Here’s How The Supreme Court Could Shatter Democrats’ Plans For A Wealth Tax

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The Supreme Court will soon announce whether it will hear a case with the potential to undermine Democrats’ plans for a wealth tax, as well as other proposals to tax income before it is received.

Washington couple Kathleen and Charles Moore sued the government in 2019 for a refund on the $14,729 tax bill imposed on their small investment in an overseas company from which they never received any profit, according to court documents. The couple was stuck with the bill following Congress’ passage of the 2017 Tax Cuts and Jobs Act, which, to offset other tax changes, included a one-time tax on shareholders with a 10% stake on foreign companies that earned profits—even when those profits had not been received.

The couple’s case strikes at the heart of a question beneath a number of “wealth tax” proposals, which would levy taxes on unrealized income, currently being floated by Democrats: whether the 16th Amendment, which gives Congress the power to tax incomes “without apportionment among the several States,” allows Congress to impose taxes on income before it is received. Should the Supreme Court rule that Congress cannot tax unrealized income, the legal basis for a wealth tax would be undermined.

Hank Adler, Burra Executive Professor of Accounting at Chapman University, called the Moores’ case “the most important tax case in almost 100 years.”

If the justices do not take the case, “it would present the opportunity for Congress to pass a tax on appreciation or a wealth tax,” Adler told the Daily Caller News Foundation. “Then we start all over through the court system knowing that if the case went to the Ninth Circuit, the court would rule a tax on appreciation is constitutional.”

Policies such as President Joe Biden’s proposal to tax unrealized gains and Senate Finance Committee Chairman Ron Wyden’s proposal to tax annual gains on tradable assets like stocks demand an answer to this question, the Moores’ lawyers argue in their petition.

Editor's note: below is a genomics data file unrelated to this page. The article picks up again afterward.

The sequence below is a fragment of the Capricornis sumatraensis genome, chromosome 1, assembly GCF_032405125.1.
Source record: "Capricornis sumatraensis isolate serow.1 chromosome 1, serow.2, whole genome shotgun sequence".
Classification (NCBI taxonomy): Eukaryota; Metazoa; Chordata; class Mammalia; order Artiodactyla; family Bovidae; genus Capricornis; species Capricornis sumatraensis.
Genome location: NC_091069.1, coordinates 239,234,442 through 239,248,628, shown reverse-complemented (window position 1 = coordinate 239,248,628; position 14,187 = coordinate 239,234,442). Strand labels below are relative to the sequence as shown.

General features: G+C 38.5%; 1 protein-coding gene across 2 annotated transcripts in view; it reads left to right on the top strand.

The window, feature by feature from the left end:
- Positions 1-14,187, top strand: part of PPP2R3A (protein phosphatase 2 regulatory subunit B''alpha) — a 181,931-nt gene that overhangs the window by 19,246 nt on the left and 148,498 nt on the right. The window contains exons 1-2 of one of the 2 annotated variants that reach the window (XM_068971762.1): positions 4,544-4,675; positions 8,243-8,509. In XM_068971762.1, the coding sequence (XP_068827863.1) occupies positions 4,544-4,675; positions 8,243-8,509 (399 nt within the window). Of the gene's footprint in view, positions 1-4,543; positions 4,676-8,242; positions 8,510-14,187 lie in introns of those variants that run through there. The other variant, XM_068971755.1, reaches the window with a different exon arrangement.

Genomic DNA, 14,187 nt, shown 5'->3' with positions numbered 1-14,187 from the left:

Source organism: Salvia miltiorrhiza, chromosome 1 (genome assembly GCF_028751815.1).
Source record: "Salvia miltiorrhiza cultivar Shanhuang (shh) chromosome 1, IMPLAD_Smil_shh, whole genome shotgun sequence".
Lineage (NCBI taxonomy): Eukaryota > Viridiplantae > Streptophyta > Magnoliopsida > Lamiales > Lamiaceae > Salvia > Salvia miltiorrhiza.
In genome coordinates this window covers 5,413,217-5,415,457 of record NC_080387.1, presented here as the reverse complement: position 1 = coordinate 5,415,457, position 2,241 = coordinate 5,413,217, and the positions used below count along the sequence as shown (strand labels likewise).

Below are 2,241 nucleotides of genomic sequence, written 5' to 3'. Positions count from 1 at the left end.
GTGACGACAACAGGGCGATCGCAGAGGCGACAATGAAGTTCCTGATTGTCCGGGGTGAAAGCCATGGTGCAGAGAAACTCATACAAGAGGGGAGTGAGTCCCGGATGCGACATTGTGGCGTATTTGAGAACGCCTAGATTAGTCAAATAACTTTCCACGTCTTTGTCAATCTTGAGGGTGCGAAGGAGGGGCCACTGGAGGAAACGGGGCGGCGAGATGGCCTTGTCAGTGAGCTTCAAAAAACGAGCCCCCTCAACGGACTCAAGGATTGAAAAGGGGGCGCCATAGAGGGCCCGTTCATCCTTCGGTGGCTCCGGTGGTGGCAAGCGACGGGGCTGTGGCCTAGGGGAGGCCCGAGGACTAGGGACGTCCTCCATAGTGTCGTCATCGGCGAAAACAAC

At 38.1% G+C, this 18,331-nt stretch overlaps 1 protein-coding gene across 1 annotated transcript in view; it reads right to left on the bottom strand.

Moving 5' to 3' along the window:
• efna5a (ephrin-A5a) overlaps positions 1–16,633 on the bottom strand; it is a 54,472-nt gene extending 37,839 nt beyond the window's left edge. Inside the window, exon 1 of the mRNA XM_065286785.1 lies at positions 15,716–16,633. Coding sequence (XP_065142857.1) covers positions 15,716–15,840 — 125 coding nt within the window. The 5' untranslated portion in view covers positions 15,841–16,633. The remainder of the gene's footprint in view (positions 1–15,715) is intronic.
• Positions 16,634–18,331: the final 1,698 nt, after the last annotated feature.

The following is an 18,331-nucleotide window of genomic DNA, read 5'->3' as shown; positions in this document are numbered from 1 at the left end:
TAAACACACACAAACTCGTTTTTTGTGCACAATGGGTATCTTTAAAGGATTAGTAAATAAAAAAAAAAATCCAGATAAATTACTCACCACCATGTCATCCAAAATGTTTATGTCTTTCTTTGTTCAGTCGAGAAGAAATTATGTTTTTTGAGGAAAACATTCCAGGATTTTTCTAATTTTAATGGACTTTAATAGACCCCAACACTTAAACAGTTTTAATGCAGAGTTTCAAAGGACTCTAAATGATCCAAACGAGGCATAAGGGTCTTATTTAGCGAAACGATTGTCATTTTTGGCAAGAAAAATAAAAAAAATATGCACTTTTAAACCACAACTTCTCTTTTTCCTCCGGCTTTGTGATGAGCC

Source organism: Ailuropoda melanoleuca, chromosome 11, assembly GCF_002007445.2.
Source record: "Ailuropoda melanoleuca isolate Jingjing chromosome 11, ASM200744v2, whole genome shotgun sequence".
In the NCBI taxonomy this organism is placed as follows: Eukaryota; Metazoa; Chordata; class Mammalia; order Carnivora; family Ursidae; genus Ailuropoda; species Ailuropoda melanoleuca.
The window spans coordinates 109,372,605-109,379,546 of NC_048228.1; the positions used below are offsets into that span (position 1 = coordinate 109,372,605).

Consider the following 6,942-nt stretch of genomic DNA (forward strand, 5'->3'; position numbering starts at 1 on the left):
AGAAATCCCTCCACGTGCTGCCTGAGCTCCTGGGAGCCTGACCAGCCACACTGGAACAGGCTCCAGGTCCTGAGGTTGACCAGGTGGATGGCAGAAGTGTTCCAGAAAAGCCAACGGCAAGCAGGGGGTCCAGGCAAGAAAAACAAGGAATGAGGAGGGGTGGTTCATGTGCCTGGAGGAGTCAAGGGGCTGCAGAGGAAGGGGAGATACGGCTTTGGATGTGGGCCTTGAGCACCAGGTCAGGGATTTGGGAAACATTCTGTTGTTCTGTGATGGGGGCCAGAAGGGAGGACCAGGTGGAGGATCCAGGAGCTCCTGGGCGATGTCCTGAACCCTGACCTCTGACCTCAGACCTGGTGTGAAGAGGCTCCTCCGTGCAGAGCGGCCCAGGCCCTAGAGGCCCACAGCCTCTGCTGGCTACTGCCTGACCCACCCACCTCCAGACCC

“There is every reason for the Court to resolve the pivotal constitutional question of realization now, when its judgment can inform lawmakers and stands to head off a major constitutional clash down the line,” the lawyers told the Supreme Court in the petition.

Previously, the Ninth Circuit Court of Appeals affirmed a lower court decision that upheld the tax and denied the Moores rehearing the case before the full court, a decision dissenting judges said made them “the first court in the country to state that an ‘income tax’ doesn’t require that a ‘taxpayer has realized income.'” The Moores filed a petition with the Supreme Court in February, which the justices considered last week and considered again Thursday.

“The Moores are facing income tax for income they never received,” Dan Greenberg, General Counsel at the Competitive Enterprise Institute, an organization representing the Moores, told the DCNF. “That’s not the way income tax is supposed to work.”

While letting the Ninth Circuit’s decision stand would not necessarily provide a “green light” to wealth tax proposals that ends future legal challenges, the Ninth Circuit’s decision presents a “yellow light” for such policies that leaves matters very uncertain, Erik S. Jaffe, a partner at Schaerr Jaffe and adjunct fellow in legal studies at Pacific Research Institute, told the DCNF.

“As anyone who drives in New York or D.C. knows, a yellow light often means go,” he said. (RELATED: Biden Calls For ‘Minimum Tax’ On Billionaires)

The US Supreme Court, Washington, DC, on June 16, 2023. (Photo by SAUL LOEB/AFP via Getty Images)

The US Supreme Court is seen in Washington, DC, on June 16, 2023. The court is expected to issue rulings on some of the cases that were argued this term. (Photo by SAUL LOEB/AFP via Getty Images)

An update on whether or not the case will be heard will be issued on Monday.

Greenberg said the Ninth Circuit’s ruling is “contrary to the way that the tax laws have been interpreted and understood over the last century” and “opens the doors to taxation of other assets that have grown in value but not produced income.”

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